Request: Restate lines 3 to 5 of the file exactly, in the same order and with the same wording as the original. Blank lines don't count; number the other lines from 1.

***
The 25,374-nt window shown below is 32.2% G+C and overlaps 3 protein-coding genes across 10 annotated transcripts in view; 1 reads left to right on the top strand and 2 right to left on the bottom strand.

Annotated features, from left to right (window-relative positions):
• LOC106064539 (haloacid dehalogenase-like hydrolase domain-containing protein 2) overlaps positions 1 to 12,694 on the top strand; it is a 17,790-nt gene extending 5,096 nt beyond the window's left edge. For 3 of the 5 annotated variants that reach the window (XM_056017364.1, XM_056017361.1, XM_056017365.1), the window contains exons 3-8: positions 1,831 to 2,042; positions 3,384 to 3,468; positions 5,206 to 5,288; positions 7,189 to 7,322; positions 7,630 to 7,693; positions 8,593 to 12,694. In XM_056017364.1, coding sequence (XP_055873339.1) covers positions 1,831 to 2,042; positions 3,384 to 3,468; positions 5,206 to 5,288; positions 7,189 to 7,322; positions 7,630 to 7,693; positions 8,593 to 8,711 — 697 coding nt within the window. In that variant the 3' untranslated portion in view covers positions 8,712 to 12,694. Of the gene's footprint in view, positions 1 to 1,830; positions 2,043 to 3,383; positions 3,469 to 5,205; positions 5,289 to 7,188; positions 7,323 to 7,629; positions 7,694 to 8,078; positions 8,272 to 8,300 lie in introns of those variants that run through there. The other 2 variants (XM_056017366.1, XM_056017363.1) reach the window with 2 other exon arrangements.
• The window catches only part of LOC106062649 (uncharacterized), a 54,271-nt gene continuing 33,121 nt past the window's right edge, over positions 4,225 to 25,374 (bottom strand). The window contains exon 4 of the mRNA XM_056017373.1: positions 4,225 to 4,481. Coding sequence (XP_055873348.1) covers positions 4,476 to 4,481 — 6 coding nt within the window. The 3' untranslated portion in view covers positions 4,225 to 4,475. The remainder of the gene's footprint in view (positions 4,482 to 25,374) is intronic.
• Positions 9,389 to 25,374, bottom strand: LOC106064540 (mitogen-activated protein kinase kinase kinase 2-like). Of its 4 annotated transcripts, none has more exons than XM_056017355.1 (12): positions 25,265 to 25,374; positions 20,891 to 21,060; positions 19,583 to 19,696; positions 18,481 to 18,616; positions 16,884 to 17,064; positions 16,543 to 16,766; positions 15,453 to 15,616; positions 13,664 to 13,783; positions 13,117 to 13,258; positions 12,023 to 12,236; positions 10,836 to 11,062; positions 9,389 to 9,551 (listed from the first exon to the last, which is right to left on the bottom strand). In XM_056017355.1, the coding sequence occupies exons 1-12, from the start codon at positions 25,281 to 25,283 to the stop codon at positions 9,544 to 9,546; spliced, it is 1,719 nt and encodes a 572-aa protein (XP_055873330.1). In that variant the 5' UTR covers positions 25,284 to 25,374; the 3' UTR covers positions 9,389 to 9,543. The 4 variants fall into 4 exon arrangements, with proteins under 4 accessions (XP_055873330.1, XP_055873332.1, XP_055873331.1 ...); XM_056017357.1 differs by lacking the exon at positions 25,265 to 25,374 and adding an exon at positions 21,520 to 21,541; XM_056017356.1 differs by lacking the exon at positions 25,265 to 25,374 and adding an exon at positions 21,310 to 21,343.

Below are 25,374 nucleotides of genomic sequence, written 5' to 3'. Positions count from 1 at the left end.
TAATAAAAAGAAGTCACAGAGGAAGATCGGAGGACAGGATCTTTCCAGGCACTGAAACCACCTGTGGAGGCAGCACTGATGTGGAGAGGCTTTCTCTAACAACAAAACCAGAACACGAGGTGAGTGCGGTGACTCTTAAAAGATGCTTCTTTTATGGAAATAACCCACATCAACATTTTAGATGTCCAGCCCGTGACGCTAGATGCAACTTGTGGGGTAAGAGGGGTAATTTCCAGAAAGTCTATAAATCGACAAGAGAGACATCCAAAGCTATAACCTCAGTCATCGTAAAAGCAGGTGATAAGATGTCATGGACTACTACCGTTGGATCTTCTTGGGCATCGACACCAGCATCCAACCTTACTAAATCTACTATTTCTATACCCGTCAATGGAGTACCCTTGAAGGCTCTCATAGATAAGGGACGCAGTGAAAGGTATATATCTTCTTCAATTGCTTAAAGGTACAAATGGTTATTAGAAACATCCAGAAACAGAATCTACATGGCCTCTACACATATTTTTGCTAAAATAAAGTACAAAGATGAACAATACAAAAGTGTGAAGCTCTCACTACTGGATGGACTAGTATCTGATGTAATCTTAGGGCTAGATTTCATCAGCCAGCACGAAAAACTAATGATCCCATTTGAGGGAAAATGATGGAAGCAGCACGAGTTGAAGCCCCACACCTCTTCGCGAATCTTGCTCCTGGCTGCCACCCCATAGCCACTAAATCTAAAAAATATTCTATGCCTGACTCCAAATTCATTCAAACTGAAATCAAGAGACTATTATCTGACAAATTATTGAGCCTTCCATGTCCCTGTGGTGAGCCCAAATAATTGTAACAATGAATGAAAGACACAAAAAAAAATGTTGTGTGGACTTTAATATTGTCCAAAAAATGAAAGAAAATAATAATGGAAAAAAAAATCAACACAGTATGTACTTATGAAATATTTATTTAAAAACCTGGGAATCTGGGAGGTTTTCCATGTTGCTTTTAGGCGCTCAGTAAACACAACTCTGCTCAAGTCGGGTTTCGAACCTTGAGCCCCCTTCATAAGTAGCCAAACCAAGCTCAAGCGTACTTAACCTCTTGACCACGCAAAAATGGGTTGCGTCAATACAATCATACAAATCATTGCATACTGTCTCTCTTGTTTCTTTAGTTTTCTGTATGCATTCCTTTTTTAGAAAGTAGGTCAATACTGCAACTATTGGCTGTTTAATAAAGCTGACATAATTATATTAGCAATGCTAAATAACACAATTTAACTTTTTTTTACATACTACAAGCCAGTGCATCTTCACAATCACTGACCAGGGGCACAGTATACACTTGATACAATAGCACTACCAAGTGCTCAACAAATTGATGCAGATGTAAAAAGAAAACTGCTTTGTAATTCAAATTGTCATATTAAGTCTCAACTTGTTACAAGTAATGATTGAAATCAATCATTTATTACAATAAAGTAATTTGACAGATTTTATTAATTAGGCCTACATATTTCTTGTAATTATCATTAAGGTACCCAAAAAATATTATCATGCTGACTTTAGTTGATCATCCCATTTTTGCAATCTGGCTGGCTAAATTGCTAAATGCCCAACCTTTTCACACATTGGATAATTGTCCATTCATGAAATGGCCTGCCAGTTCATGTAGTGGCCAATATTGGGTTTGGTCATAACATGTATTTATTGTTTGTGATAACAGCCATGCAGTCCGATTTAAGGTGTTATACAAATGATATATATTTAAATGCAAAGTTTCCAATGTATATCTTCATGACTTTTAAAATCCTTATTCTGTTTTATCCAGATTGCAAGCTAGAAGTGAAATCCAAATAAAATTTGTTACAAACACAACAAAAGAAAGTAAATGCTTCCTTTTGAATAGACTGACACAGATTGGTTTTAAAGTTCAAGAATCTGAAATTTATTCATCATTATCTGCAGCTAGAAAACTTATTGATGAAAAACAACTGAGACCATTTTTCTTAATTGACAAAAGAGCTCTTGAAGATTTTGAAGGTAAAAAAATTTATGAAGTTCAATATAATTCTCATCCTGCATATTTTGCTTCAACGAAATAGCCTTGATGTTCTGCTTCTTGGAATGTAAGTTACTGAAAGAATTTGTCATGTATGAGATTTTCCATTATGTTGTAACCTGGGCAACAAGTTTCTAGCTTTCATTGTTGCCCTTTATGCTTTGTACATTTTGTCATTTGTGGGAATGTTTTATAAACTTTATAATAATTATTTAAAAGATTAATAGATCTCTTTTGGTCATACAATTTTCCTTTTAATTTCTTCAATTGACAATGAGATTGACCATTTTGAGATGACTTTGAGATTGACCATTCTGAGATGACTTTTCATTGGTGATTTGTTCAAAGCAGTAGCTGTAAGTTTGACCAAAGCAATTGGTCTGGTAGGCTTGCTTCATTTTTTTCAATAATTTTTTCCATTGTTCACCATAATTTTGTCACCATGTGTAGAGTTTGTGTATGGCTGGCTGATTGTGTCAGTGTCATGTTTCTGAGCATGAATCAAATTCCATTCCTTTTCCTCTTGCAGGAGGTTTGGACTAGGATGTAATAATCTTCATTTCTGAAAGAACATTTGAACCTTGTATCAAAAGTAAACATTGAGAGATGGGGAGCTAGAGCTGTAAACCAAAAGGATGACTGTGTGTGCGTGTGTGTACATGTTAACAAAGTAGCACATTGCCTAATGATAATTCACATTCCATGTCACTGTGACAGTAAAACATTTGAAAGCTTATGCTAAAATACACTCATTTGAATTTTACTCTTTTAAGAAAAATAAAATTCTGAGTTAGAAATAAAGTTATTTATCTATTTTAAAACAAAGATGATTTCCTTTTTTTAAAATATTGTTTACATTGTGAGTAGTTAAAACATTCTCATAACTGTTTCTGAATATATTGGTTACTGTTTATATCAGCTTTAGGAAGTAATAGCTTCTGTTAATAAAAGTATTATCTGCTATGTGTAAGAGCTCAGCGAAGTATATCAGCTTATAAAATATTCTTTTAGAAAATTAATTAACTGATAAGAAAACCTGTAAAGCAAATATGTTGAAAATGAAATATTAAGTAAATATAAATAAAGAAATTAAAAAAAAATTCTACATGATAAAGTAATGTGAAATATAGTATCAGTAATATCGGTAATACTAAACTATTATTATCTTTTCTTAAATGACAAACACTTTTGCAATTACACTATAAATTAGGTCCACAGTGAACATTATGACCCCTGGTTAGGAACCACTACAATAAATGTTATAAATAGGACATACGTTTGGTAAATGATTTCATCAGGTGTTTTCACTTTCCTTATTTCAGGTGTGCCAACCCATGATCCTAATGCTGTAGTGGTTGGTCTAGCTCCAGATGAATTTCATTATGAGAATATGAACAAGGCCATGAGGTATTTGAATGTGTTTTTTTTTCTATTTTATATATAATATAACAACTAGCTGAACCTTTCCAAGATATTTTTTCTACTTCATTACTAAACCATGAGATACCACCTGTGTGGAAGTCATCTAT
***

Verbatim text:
• LOC106064539 (haloacid dehalogenase-like hydrolase domain-containing protein 2) overlaps positions 1 to 12,694 on the top strand; it is a 17,790-nt gene extending 5,096 nt beyond the window's left edge. For 3 of the 5 annotated variants that reach the window (XM_056017364.1, XM_056017361.1, XM_056017365.1), the window contains exons 3-8: positions 1,831 to 2,042; positions 3,384 to 3,468; positions 5,206 to 5,288; positions 7,189 to 7,322; positions 7,630 to 7,693; positions 8,593 to 12,694. In XM_056017364.1, coding sequence (XP_055873339.1) covers positions 1,831 to 2,042; positions 3,384 to 3,468; positions 5,206 to 5,288; positions 7,189 to 7,322; positions 7,630 to 7,693; positions 8,593 to 8,711 — 697 coding nt within the window. In that variant the 3' untranslated portion in view covers positions 8,712 to 12,694. Of the gene's footprint in view, positions 1 to 1,830; positions 2,043 to 3,383; positions 3,469 to 5,205; positions 5,289 to 7,188; positions 7,323 to 7,629; positions 7,694 to 8,078; positions 8,272 to 8,300 lie in introns of those variants that run through there. The other 2 variants (XM_056017366.1, XM_056017363.1) reach the window with 2 other exon arrangements.
• The window catches only part of LOC106062649 (uncharacterized), a 54,271-nt gene continuing 33,121 nt past the window's right edge, over positions 4,225 to 25,374 (bottom strand). The window contains exon 4 of the mRNA XM_056017373.1: positions 4,225 to 4,481. Coding sequence (XP_055873348.1) covers positions 4,476 to 4,481 — 6 coding nt within the window. The 3' untranslated portion in view covers positions 4,225 to 4,475. The remainder of the gene's footprint in view (positions 4,482 to 25,374) is intronic.
• Positions 9,389 to 25,374, bottom strand: LOC106064540 (mitogen-activated protein kinase kinase kinase 2-like). Of its 4 annotated transcripts, none has more exons than XM_056017355.1 (12): positions 25,265 to 25,374; positions 20,891 to 21,060; positions 19,583 to 19,696; positions 18,481 to 18,616; positions 16,884 to 17,064; positions 16,543 to 16,766; positions 15,453 to 15,616; positions 13,664 to 13,783; positions 13,117 to 13,258; positions 12,023 to 12,236; positions 10,836 to 11,062; positions 9,389 to 9,551 (listed from the first exon to the last, which is right to left on the bottom strand). In XM_056017355.1, the coding sequence occupies exons 1-12, from the start codon at positions 25,281 to 25,283 to the stop codon at positions 9,544 to 9,546; spliced, it is 1,719 nt and encodes a 572-aa protein (XP_055873330.1). In that variant the 5' UTR covers positions 25,284 to 25,374; the 3' UTR covers positions 9,389 to 9,543. The 4 variants fall into 4 exon arrangements, with proteins under 4 accessions (XP_055873330.1, XP_055873332.1, XP_055873331.1 ...); XM_056017357.1 differs by lacking the exon at positions 25,265 to 25,374 and adding an exon at positions 21,520 to 21,541; XM_056017356.1 differs by lacking the exon at positions 25,265 to 25,374 and adding an exon at positions 21,310 to 21,343.